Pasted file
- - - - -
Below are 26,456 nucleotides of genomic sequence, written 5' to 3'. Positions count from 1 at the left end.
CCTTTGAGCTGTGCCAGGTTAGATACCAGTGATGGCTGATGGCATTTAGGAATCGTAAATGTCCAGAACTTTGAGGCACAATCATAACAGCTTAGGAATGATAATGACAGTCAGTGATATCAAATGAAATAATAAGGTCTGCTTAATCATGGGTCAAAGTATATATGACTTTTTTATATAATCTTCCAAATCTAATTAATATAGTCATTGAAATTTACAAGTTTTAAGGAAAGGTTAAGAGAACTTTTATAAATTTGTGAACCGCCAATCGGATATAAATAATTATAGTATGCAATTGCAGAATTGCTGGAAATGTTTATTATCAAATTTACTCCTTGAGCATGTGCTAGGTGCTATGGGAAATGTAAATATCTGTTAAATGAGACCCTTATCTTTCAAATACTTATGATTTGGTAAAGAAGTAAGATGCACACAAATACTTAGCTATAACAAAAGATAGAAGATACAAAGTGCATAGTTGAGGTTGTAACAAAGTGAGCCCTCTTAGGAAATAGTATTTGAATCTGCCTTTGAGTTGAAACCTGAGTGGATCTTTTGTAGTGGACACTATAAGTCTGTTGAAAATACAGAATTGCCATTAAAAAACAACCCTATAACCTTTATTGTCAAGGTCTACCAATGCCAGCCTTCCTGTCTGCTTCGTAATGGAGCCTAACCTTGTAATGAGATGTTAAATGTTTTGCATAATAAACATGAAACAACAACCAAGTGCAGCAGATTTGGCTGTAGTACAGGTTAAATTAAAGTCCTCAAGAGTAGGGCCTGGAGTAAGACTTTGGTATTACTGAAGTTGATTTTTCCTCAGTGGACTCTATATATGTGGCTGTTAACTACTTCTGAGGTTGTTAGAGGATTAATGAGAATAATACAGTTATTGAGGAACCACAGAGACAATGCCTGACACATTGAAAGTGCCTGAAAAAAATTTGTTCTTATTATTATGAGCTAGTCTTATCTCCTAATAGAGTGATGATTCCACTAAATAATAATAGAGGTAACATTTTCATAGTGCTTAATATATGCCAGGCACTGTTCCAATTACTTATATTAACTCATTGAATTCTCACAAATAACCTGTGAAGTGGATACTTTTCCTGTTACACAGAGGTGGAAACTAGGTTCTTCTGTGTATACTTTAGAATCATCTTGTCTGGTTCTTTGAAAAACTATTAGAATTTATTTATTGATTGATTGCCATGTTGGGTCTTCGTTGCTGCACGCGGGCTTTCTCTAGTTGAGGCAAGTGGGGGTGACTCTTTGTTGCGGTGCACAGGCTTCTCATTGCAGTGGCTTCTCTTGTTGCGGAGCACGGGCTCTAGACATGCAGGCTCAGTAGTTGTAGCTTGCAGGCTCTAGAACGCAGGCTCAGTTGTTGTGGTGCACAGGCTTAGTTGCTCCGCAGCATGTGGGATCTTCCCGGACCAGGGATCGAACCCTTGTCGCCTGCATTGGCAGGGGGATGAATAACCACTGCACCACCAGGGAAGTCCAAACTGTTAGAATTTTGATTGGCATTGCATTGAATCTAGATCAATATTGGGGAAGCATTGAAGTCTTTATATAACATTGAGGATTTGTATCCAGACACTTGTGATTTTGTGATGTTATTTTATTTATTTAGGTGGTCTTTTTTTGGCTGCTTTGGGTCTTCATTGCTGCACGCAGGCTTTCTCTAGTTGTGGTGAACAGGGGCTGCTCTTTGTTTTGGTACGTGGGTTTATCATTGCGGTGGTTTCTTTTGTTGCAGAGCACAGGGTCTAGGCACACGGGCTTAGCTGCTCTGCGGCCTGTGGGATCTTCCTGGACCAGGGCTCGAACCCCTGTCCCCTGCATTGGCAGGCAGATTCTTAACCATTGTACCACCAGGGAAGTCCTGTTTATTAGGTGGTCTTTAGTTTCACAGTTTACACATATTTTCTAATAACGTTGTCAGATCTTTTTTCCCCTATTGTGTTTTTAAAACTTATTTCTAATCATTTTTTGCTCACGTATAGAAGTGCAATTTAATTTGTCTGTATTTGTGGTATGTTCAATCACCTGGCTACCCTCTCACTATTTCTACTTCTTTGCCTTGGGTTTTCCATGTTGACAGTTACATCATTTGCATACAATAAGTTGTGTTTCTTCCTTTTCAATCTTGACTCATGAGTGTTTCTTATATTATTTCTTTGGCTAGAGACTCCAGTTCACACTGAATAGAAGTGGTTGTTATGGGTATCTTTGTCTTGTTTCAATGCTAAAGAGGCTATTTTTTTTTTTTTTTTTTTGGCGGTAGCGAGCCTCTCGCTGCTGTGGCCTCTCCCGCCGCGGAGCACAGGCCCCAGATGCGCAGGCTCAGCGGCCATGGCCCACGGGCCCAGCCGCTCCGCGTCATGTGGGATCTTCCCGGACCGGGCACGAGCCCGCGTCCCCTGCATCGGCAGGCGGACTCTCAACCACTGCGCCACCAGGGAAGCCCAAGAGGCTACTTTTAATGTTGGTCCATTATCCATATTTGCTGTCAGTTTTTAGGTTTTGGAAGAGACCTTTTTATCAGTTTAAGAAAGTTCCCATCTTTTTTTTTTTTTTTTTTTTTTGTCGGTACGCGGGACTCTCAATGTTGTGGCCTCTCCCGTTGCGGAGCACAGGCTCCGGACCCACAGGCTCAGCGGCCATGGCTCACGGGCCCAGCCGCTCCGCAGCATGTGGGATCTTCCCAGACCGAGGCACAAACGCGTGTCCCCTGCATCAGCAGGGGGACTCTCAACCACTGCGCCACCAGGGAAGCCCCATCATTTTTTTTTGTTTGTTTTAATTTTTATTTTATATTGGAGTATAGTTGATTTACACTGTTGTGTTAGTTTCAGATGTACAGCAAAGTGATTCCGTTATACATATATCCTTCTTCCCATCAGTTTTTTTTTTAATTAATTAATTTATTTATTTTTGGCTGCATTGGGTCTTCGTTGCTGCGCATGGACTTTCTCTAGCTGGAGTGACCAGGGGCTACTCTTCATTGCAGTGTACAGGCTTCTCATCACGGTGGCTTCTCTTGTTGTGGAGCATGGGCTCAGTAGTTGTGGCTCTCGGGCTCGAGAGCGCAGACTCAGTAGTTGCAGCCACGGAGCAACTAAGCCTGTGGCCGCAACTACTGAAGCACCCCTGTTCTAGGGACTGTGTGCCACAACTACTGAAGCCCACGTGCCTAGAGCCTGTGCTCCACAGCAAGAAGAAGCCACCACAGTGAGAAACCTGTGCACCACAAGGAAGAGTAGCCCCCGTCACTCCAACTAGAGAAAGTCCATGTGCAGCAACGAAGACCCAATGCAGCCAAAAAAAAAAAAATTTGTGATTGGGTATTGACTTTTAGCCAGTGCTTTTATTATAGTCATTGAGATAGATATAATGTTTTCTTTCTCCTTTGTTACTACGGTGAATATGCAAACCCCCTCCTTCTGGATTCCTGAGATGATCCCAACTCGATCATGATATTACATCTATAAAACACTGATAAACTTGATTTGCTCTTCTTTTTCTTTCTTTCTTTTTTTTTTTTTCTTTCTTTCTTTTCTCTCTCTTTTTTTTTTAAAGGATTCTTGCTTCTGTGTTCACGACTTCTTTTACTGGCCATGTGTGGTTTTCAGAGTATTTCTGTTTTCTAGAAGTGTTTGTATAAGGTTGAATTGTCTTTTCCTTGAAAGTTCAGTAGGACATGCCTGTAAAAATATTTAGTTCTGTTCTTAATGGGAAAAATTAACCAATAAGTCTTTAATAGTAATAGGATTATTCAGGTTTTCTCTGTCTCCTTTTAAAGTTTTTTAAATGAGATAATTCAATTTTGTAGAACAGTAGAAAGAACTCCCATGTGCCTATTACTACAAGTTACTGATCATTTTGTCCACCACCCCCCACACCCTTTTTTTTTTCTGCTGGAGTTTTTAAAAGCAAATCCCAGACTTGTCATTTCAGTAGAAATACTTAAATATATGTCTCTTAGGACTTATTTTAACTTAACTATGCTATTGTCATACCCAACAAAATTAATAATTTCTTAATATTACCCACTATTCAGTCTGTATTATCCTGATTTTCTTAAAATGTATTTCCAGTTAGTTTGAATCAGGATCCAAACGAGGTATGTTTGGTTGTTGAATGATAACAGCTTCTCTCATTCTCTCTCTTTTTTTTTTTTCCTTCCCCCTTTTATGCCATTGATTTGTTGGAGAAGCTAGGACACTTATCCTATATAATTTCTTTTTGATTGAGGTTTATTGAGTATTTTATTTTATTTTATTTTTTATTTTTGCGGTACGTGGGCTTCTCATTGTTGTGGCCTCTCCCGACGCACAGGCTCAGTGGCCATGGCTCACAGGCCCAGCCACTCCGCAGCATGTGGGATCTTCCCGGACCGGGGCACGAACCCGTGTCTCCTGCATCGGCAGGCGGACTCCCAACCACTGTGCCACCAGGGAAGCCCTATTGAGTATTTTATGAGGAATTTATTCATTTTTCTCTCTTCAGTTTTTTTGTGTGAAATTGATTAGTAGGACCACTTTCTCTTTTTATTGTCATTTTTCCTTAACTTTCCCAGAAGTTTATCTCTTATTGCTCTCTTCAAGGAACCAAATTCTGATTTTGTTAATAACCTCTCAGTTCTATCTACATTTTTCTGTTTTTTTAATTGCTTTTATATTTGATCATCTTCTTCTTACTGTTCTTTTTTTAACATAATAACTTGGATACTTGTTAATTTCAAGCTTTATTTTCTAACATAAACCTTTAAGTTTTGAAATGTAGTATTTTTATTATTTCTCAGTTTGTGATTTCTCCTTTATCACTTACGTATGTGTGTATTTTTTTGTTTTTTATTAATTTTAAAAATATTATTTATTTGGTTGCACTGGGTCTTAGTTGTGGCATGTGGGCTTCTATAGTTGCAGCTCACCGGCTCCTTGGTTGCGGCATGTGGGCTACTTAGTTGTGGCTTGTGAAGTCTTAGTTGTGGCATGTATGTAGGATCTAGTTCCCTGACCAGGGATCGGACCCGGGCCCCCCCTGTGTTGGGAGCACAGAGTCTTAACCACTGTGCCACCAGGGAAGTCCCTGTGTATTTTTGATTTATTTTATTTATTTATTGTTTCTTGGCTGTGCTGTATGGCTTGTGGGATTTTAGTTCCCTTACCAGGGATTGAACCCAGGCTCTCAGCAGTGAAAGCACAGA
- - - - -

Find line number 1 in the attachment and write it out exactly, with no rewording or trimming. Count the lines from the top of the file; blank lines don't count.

Below are 26,456 nucleotides of genomic sequence, written 5' to 3'. Positions count from 1 at the left end.